How Do You Do Chair Pose?
I decided to give the yoga class close to home a shot. When I stopped by the other day on my way to the store to check out the class times, the instructor held her cat underneath its front legs and let it dangle there in front of her while she prattled on. Looking for a way out of a one hour commute to yoga, I tried the class anyway.
I arrived about 10AM, maybe a couple minutes early, and she answered the door looking frazzled, like she wasn’t expecting anyone. She unlocked the studio and as I lay out my mat, she told me to put one of her studio mats under it. I declined politely more than once before she left to do whatever it was she was doing. I stretched, checked the clock a couple times and looked at the pictures of Jesus hanging over the studio door.
The doorbell rang and another student came in. Pushing 60 and hobbling, she had bleached blond hair and when she moved in for the perfunctory kiss on the cheek, I got a whiff of her. She smelled like she’d rolled in dead animal. She left a damp trace of saliva on my cheek and it was hard for me to shake the feeling she’s smeared me with something foul as she settled in next to me and her odor permeated the room. I continued to stretch.
The instructor started the class after a good two minutes of banter with the woman. By 10:15, the ten o’clock class had started with neck rolls. By 10:20, another student showed up and we continued with stretches fit for a preschool gym class. I tried to be patient.
The instructor sat cross-legged in front, pinched her fingers and thumbs together and led the class in a brayed chorus of shouted oms. I did not participate. It seemed premature less than five minutes into the class and altogether too loud. We stood, we reached toward the ceiling. We bent, we reached for the floor. The woman next to me was grunting, sending her scent my way in waves, something swine-like and distinctly fecal.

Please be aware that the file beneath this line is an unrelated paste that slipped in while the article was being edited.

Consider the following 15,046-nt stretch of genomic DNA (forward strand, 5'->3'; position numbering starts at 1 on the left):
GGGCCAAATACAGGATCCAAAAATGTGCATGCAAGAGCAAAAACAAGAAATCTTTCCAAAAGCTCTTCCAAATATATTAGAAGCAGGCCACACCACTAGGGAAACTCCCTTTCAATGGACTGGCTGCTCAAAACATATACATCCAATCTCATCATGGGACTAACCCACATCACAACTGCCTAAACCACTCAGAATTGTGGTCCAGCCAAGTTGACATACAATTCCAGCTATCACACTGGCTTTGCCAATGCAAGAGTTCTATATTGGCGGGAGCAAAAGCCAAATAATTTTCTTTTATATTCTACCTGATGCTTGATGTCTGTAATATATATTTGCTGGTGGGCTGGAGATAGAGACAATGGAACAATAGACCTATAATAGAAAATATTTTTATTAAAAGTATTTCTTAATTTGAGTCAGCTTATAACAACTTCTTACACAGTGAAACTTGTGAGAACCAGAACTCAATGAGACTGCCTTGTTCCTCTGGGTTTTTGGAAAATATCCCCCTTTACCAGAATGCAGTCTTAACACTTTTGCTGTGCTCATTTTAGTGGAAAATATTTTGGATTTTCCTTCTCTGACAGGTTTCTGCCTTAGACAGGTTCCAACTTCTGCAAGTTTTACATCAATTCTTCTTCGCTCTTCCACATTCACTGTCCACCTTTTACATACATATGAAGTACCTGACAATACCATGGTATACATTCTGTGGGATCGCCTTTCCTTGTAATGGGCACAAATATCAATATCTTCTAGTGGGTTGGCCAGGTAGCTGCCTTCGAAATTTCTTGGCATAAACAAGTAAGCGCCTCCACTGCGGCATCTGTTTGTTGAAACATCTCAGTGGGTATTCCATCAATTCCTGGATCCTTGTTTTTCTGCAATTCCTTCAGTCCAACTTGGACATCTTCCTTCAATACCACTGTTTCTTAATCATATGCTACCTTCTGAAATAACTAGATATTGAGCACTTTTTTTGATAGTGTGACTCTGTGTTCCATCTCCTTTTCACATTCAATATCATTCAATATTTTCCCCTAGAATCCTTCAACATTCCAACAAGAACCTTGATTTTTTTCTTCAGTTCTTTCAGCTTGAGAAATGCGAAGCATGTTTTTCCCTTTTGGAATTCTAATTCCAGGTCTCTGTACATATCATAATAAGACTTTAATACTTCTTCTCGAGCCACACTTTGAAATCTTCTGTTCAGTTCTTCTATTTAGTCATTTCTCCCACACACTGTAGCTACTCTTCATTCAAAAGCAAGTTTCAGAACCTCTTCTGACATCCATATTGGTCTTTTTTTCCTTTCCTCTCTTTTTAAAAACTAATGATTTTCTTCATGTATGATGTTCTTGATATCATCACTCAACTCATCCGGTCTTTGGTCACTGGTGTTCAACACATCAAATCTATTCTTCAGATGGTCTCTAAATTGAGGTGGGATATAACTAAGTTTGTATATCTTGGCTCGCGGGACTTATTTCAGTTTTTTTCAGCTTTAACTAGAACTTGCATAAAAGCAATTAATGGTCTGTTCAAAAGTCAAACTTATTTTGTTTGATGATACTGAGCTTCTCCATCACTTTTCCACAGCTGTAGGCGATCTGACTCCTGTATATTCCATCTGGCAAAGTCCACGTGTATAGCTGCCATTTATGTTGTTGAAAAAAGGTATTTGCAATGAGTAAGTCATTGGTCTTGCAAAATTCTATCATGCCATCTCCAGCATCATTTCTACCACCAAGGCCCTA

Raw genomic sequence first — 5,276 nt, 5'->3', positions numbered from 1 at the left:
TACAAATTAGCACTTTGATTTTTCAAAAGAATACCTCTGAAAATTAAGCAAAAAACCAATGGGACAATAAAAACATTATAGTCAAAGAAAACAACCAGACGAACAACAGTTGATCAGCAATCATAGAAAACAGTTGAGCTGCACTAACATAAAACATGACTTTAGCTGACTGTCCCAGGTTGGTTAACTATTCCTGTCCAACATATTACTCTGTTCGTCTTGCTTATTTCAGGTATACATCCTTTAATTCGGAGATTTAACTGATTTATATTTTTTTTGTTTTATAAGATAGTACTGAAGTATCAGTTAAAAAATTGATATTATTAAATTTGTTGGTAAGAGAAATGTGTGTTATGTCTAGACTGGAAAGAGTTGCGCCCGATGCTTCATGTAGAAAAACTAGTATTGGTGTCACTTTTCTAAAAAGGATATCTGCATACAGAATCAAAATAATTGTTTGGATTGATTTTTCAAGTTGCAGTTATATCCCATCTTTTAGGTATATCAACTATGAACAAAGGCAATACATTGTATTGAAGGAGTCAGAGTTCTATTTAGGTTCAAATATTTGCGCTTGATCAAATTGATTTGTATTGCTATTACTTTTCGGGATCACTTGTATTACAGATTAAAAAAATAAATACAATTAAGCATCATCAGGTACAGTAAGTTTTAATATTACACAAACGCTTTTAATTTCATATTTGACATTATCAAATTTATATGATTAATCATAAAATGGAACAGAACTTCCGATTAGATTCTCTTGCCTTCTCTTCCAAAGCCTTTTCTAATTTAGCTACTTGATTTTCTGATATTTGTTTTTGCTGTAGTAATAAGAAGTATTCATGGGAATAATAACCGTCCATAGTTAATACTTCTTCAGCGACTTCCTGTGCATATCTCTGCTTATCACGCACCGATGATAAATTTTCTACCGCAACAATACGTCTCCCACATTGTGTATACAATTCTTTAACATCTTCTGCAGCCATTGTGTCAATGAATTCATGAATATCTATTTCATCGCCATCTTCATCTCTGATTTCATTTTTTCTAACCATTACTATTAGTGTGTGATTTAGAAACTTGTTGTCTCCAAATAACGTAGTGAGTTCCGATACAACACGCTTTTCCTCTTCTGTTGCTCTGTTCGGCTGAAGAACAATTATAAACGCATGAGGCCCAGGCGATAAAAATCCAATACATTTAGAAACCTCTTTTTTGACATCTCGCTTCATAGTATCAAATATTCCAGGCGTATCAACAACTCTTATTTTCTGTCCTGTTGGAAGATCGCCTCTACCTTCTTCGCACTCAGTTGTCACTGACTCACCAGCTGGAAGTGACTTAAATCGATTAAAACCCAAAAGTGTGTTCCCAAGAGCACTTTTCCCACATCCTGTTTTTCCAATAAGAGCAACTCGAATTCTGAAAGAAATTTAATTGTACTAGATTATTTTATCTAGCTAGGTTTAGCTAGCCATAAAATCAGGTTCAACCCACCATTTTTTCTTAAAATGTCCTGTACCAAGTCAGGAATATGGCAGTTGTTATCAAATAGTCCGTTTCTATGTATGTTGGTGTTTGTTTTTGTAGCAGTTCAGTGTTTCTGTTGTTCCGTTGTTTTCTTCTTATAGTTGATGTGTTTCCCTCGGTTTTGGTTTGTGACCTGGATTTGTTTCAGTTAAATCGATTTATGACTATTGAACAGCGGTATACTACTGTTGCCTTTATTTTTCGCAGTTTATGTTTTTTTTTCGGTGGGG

The instructor had us stand up. She told us to do the chair and then squatted on her haunches like she was taking a pee by the side of the road. She told us to stand up. On the second squat, I moved into the chair position I had been taught in nearly every yoga class I’d taken over the last 5 years. She said, “Kate. Kate. Look at me. Like this.” This was not yoga. This was something from a betamax tape from 1982, calisthenics for the mental institution or the terminally ill.
I looked around the studio. She’d closed the blinds as class started. Pictures of Jesus baptizing someone in a river shared wall space with a diagram of a sun salutation ripped from a fitness magazine, rosary beads, and Hindu gods. Clutter was piled around a stereo that played Chinese flute music at low volume near where she sat at the front of the room, and dust motes floated in the air.
The woman next to me grunted and then lay flat and still. “I can’t,” she said. Instead of guiding her with her hands (and who could blame her for that) or quiet words or some combination of these, the teacher loudly crowed verbal corrections from her position at the front, finally giving up and telling the woman to rest.
During stretches, when I used alternate positions I’d been taught by other teachers to get a deeper stretch, she’d get my attention by hollering, “Kate! Kate! Don’t twist. Do it like this.”
We lay down for the cool-down (hardly necessary). She turned off the tape and picked up a rain stick and flipped it rapidly back and forth a few times before launching into a blessing to God. I opened my eyes and blinked at the ceiling wondering how long it could go on.
At the end of class, she asked me what I thought of it in front of the other students. I tried to wiggle out of answering. She said, “Every yoga class and every yoga instructor is different. If you go to 35 teachers, you’ll experience 35 different classes.” The other women nodded quietly. I waited for them to clear out to tell her I was just going to pay for the one class — not the whole month.
“What’s so different about this class than the other places you’ve gone?”
“I just, well, I have some physical problems and I need to build up my strength, you see.”
“You did strength exercises today! What’s wrong with you? What problems do you have?”
“Well, I was hit by a car. I hurt my shoulder pretty bad.”
“Well, what’s wrong with it?”
“I’m missing ligaments in my shoulder and have some cartilage damage.”
“I hurt my shoulder, too. You need to do exercises like this,” she said and bent at the waist and dangled her arm in a circular motion.
She stood again. “Really. I fell in a hotel room and I hit my head, but after my head stopped hurting, I realized I hurt my shoulder and you have to do exercises like this to build up your strength.” She bent and dangled her arm again.
“Yeah, yeah. Well thanks. I’ve got to go. I’ve got work to do.”
I steamed on the way home over the worthlessness of it all and her clumsy questions. I should have known better. That’s not how you hold a cat.